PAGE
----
a yummy substitute for maccas: chicken tarragon pasta
I spend a lot of time thinking about food. Not just about what to eat and when to eat it (everything, and all the time) but the role food plays in people’s lives and more specifically the kind of relationships people forge with food. I feel a great concern for young women in particular and their attitudes toward food. Food is the enemy. Food is a tantalising temptress that will lead you to scoff yourself into a state of not thin-ness. Food should be consumed sparingly.
I’ve found that the healthiest relationships had by people with food are underpinned with this philosophy: “For the majority of your meals your food should be equal parts nutritious and tasty.” If you are not enjoying your meal, then there is no point. Food needs to nourish the mind AND body. One cannot do that with fast food, or with diets.
Food affects not only our physical well-being but our mental well-being also. For example, living on raw vegetables and low fat proteins would make my body happy and my mind absolutely miserable. It would also lead me to fantasise and eventually binge on delicious, fatty, creamy, fried food. I have seen this pattern in many of my female friends and have fallen prey to it myself; I mistook the concept of healthy eating to mean “boring”, cut out all my favourite foods from my diet and was left utterly uninspired by the idea of eating carrot sticks for dinner. I also started dreaming about cheeseburgers.
It’s all about balance. If you can’t stop thinking about delicious fatty sausages with a creamy garlic mash then have some. Don’t slap yourself with a massive guilt trip, enjoy it. Eat it slowly, relish every bite and intersperse it with sips of yummy wine. The next day, eat a breakfast comprised of fresh juicy fruit and glob some natural yoghurt over the top. Have a tuna salad for lunch, full of delicious protein and fresh produce. Eat in this manner and your body will be able to handle anything. This style of eating will make you happy.
The recipe below is definitely in keeping with this philosophy. When I was little I’d beg mum for Maccas. She almost never said yes, funnily enough. She would, however, respond with ‘nope, but how about some chicken pasta?’ I love her for this. She acquainted me with a whole world of culinary delights: leafy, creamy, spicy, garlicky, every kind you can think of. This meal, if eaten with a salad (such as the old faithful combination of roquette, shaved parmesan and a balsamic dressing) is scrumptious and will make you feel good.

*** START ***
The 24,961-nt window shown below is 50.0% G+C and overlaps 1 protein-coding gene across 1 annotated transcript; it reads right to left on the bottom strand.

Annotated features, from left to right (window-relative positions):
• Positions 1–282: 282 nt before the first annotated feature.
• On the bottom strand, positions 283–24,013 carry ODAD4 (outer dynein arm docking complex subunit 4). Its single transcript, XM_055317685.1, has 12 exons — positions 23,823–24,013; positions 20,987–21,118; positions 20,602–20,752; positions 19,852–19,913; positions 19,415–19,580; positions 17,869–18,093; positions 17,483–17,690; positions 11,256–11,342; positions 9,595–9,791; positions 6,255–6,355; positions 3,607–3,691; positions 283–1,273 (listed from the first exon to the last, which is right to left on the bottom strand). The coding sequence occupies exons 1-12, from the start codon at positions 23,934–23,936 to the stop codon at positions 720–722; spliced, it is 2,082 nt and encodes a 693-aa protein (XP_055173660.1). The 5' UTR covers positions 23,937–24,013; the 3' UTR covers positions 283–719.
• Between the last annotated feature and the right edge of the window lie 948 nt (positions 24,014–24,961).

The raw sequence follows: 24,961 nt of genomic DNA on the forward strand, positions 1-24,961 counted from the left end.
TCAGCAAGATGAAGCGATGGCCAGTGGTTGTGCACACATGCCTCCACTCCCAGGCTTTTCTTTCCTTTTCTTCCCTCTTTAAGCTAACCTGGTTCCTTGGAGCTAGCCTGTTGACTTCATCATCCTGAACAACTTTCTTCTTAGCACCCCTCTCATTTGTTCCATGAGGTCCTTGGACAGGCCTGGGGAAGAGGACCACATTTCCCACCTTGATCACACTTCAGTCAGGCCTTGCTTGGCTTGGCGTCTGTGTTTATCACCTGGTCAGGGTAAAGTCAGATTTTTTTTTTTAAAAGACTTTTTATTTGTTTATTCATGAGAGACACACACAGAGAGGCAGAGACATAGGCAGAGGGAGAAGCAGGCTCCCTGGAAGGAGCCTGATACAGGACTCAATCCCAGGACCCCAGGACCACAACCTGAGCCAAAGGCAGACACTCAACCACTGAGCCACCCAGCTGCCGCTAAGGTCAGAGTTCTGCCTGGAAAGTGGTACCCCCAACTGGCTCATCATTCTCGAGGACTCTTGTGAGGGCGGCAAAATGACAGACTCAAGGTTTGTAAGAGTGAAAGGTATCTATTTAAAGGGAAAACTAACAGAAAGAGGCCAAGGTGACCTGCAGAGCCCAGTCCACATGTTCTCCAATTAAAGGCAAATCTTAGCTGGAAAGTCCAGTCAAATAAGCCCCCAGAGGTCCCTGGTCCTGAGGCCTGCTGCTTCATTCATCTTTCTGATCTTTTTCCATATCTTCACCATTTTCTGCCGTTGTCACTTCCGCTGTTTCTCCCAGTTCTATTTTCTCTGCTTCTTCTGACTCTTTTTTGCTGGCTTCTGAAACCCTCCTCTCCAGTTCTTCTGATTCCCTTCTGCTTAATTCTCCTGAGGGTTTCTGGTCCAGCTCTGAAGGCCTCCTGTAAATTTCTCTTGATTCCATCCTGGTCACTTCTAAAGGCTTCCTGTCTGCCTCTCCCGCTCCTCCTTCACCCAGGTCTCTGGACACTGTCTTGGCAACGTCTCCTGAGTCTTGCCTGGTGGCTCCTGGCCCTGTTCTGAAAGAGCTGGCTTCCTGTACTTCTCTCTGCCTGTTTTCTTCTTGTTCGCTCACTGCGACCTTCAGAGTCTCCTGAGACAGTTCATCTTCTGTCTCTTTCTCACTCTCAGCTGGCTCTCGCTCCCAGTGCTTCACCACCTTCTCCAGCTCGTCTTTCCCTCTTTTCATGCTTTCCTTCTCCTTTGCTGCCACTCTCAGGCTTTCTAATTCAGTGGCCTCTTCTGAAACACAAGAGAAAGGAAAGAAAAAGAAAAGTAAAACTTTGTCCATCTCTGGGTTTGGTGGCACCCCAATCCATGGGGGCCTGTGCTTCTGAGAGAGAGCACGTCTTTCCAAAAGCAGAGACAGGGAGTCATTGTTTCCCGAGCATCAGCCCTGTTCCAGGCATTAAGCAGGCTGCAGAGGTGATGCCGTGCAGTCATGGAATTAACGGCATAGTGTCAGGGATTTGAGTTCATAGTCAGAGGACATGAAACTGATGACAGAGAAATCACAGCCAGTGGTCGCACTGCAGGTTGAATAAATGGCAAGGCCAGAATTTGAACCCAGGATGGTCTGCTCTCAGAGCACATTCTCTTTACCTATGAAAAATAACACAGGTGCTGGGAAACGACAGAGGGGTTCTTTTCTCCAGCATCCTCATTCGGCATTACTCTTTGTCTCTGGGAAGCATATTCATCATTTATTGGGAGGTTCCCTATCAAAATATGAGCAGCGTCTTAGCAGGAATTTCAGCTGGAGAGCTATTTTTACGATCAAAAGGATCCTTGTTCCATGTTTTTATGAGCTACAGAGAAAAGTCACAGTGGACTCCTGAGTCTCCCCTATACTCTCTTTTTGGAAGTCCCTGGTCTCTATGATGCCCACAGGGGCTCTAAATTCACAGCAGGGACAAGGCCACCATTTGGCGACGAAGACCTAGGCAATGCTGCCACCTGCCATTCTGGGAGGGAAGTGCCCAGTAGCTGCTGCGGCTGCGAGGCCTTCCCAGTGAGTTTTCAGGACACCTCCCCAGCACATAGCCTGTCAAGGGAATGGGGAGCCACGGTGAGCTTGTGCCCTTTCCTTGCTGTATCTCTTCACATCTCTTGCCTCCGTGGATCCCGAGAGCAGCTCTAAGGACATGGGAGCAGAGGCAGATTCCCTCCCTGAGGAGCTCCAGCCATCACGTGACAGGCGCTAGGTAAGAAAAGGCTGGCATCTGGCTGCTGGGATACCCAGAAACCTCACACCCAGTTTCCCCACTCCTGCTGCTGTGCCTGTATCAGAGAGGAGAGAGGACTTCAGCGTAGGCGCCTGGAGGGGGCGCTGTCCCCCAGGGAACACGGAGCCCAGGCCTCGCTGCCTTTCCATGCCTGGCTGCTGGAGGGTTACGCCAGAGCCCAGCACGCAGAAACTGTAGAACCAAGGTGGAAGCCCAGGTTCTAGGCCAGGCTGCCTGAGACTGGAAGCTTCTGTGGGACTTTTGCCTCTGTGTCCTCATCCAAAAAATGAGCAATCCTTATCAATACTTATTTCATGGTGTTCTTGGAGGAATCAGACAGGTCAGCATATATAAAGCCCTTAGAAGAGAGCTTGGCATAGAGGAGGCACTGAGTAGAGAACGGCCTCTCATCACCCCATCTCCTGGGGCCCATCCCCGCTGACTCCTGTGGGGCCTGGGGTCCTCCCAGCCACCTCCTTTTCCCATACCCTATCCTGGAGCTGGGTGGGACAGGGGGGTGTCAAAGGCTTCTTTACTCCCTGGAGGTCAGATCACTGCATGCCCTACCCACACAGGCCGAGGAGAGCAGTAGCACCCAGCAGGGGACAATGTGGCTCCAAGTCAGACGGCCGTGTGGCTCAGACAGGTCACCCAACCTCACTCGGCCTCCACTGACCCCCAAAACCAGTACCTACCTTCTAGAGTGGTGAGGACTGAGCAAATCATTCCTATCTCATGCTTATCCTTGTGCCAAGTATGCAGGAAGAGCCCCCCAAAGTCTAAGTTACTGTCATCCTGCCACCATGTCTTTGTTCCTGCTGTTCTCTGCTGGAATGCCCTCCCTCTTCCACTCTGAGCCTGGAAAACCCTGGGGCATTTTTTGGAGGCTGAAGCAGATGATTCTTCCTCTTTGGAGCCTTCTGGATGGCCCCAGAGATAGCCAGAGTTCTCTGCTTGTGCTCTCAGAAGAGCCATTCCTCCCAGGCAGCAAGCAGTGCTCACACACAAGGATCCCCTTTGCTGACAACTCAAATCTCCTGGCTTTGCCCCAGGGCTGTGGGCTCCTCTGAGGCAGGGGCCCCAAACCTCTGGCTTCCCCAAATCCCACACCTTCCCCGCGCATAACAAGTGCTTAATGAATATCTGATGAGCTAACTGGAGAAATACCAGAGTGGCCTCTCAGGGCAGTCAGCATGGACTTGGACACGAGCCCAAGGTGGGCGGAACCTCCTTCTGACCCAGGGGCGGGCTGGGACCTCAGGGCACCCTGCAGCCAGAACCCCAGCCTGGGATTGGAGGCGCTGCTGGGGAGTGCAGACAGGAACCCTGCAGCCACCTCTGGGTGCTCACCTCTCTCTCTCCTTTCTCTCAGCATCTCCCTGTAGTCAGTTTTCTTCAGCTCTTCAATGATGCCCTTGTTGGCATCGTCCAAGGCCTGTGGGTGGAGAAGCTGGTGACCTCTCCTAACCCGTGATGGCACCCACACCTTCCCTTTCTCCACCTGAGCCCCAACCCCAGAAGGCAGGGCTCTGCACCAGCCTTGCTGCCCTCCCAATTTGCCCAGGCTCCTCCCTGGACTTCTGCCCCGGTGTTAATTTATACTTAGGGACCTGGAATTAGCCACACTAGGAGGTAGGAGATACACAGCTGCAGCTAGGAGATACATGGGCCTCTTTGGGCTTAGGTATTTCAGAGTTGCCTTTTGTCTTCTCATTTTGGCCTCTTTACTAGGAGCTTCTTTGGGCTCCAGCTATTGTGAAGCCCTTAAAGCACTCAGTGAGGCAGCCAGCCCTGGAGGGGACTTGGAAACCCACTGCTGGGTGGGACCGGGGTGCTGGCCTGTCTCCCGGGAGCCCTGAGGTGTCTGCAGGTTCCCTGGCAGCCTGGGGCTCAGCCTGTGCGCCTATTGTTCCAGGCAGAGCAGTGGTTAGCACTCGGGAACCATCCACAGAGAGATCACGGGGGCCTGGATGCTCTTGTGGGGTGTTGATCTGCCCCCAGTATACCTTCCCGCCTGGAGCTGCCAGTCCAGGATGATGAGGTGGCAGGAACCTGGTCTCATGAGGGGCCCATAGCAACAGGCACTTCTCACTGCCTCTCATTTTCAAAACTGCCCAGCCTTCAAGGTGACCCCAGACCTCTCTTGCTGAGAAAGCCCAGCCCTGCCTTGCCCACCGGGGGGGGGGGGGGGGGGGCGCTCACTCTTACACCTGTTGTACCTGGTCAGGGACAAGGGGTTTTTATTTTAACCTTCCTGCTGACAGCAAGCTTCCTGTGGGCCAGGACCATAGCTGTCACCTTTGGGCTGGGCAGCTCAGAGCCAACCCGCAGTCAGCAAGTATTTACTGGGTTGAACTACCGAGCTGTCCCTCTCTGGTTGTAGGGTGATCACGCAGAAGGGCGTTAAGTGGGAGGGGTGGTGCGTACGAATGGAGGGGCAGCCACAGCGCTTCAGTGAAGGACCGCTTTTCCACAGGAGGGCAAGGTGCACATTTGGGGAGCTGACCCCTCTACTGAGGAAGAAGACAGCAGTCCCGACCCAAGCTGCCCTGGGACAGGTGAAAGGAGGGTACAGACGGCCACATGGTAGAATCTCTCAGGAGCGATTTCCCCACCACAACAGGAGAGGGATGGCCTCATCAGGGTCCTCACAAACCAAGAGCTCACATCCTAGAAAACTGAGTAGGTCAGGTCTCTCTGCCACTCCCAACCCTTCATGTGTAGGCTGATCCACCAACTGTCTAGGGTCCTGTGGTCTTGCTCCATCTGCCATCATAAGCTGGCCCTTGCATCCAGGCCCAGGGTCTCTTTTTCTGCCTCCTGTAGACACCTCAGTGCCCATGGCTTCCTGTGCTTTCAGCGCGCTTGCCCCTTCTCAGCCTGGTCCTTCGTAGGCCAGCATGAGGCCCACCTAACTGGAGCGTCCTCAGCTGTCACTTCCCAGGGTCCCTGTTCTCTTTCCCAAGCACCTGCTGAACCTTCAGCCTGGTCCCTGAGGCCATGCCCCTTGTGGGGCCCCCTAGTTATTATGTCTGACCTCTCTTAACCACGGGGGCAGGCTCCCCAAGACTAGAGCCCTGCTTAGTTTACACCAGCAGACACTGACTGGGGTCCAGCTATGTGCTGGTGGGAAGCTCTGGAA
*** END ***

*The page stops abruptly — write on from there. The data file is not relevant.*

Equally Yummy Substitute for Maccas: Chicken Tarragon Pasta
5 chicken thighs, chopped
1 bunch of fresh basil, leaves picked and roughly chopped
4 tsp tarragon (dried is fine) – liberal usage of tarragon in this recipe is desirable, don’t be afraid of the strong smell and flavour, it’s sensational
2/3 cup of white wine
3 -4 tins of diced tomatoes (the higher the quality the better, ‘Polpa’ is delicious, full of juicy pulp)
3 cloves of garlic, crushed (or more depending on personal taste)
1 packet of spaghetti
1. Drizzle a good splash of olive oil into a sturdy pan and place over medium heat. Once warmed add the chicken pieces and sprinkle over with the tarragon. Cook for about 5 – 10 minutes. The idea is to cook the chicken until it is coloured (DEFINITELY not browned). Remove the chicken from the pan with a slotted spoon, so as to reserve the oil (where a large concentration of the flavour is) and set aside.
2. Lower the heat and add the garlic to the pan. Allow to sweat for two minutes to release the flavour. Add the wine and cook for 2 – 3 minutes until reduced by about half. Add the tinned tomatoes to the pan, bring to the boil, and then reduce to a simmer. (If you really enjoy the taste of tarragon you can add another sprinkling of it to the pan).
3. Meanwhile, put a large pot of salted water on to boil for the spaghetti. (It’s been said that adding olive oil to the water stops the strands from sticking together but I haven’t had much luck with this technique, the best way to guard against this is regular stirring and cooking your pasta in a large pot). When the water boils, add the spaghetti to the water and cook until al dente. At the same time add the chicken back to the pan along with the fresh basil (by the time the spaghetti is cooked the basil will be wilted but still chock-full of yummy basil flavour).
4. Before draining the spaghetti, check on your sauce. If it’s not runny enough you can add a couple of ladles of the pasta water to it, it’s full of salt and starch, so it will add to the cohesiveness to the pasta as well as the flavour. Season with salt and pepper.
5. Drain the spaghetti and divide into four bowls. Ladle over the sauce and tuck in. This dish goes really well with garlic bread.
Tip: Depending on the quality of the tinned tomatoes you may need to simmer off the liquid of the sauce for an extra 15 minutes or so.
By Emma Robinson